Our Pentecostalism in Britain series is in collaboration with LSE’s Religion and the Public Sphere blog.

African-initiated Pentecostal churches are on the rise in the United Kingdom, […]

A History of Pentecostalism in Britain

Stephen Hunt analyses the history of the pentecostal movement in the United Kingdom.

Our Pentecostalism in Britain series is in collaboration with LSE’s Religion and the Public Sphere blog.

Through its very many manifestations or ‘streams’, Pentecostalism has long enjoyed a presence in Britain since its inception at the beginning of the twentieth century and via the several revivalist forms of […]

  • Permalink Uganda's first ever televised presidential debate was missing the incumbent and ultimate victor, President Museveni Photo credit: GodfreyGallery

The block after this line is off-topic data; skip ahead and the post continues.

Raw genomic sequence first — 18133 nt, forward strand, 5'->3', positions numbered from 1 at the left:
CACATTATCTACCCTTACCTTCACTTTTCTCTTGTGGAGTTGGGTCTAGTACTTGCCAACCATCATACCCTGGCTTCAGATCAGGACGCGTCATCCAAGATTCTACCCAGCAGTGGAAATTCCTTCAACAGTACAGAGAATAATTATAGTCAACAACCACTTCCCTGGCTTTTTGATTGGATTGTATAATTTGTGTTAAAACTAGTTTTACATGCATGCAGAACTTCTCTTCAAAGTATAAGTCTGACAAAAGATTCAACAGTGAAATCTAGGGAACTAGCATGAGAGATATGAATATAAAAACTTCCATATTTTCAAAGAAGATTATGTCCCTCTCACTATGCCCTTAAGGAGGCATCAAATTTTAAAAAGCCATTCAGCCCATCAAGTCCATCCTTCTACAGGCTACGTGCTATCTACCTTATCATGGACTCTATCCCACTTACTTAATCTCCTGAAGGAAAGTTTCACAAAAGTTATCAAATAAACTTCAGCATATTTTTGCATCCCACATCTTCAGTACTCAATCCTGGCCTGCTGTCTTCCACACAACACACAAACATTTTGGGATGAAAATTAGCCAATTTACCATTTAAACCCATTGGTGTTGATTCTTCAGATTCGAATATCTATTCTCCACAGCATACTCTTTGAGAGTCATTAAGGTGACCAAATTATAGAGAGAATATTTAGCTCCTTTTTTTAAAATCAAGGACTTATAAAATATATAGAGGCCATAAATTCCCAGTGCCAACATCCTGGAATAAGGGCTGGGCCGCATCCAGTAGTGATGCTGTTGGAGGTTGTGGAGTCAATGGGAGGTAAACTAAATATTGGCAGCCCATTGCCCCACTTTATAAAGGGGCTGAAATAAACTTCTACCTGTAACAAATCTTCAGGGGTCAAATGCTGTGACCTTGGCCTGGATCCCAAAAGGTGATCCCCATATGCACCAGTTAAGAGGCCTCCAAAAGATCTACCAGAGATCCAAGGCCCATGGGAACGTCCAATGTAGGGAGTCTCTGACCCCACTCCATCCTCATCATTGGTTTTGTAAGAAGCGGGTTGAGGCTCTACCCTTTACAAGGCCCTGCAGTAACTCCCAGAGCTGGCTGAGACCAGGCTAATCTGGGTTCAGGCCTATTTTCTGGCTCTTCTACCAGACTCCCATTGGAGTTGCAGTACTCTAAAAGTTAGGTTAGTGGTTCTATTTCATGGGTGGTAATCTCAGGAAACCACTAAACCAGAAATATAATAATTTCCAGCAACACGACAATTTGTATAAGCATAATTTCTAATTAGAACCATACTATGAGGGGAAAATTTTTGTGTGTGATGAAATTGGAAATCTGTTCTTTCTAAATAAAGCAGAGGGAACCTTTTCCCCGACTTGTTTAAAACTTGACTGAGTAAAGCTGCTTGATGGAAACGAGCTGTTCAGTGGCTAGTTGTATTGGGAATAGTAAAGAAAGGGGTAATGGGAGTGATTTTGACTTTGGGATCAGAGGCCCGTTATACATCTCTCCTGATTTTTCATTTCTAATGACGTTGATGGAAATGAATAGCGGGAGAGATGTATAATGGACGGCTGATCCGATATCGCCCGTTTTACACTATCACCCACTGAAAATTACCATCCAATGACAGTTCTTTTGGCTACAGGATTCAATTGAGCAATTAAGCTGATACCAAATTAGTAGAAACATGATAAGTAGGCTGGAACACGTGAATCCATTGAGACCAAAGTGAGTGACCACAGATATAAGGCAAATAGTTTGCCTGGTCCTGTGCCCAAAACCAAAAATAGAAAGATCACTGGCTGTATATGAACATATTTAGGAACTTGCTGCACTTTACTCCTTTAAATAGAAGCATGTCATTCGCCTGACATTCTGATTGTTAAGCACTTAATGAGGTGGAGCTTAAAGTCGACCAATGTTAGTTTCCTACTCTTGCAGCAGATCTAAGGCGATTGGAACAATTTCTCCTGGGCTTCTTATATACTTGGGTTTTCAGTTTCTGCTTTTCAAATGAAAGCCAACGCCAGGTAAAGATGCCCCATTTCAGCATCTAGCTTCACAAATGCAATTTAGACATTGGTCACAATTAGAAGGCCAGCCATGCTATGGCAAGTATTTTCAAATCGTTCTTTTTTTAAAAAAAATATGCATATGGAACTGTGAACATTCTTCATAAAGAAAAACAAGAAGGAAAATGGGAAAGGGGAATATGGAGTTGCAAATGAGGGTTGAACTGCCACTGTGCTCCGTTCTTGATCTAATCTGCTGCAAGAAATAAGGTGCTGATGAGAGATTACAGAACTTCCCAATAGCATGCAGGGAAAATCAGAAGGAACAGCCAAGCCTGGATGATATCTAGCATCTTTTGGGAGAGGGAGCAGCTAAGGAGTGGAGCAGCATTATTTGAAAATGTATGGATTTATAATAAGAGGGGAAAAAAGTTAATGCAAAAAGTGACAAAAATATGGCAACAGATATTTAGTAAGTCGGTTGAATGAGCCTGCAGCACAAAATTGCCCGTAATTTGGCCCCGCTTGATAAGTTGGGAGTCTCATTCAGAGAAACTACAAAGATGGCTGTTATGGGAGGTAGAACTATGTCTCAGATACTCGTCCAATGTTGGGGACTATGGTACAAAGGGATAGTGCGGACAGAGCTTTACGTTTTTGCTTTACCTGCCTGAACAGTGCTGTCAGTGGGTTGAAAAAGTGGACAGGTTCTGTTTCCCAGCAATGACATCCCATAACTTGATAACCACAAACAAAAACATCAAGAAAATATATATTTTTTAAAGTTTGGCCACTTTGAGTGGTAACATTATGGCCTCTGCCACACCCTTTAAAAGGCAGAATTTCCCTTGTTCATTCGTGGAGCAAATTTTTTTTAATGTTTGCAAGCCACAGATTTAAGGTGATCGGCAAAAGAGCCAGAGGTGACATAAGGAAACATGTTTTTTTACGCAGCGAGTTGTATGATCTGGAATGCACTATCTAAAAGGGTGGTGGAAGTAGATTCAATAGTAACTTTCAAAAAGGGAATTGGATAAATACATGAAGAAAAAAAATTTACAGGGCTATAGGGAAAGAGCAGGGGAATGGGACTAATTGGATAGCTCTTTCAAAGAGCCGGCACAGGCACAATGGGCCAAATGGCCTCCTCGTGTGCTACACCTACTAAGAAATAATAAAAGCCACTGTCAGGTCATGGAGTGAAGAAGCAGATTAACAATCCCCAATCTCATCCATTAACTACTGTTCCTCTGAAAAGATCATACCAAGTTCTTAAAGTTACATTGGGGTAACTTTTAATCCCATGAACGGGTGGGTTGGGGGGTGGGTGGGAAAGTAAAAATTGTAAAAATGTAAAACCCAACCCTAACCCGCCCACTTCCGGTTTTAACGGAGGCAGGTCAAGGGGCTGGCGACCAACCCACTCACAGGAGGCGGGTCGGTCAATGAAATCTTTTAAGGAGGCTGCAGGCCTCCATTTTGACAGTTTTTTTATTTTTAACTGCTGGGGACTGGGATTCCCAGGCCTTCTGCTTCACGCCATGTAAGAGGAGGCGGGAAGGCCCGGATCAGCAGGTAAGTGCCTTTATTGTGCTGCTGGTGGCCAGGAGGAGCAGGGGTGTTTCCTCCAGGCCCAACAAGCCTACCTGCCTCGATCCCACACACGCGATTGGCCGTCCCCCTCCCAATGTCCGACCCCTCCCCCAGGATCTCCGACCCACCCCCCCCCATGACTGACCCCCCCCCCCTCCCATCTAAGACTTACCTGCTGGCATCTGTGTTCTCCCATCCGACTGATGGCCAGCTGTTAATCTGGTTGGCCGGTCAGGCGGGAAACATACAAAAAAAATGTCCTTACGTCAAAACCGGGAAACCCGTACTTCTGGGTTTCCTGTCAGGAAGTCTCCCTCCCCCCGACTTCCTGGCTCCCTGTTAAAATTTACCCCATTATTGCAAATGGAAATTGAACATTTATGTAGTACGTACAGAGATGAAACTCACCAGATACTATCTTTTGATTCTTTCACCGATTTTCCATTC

‘For God and my country’ – Fighting the (spirits of) Violence and Chaos in Uganda’s Elections

‘For God and my country’ – Fighting the (spirits of) Violence and Chaos in Uganda’s Elections

Through prayer, civic education, summons, pastoral letters and the public blessing of politicians, religious leaders have been doing their best over the past few months to influence the Ugandan elections held on 18 February 2016. In the limelight, many of the nation’s most prominent religious leaders have campaigned for peaceful, free and fair elections, while others use their pulpits […]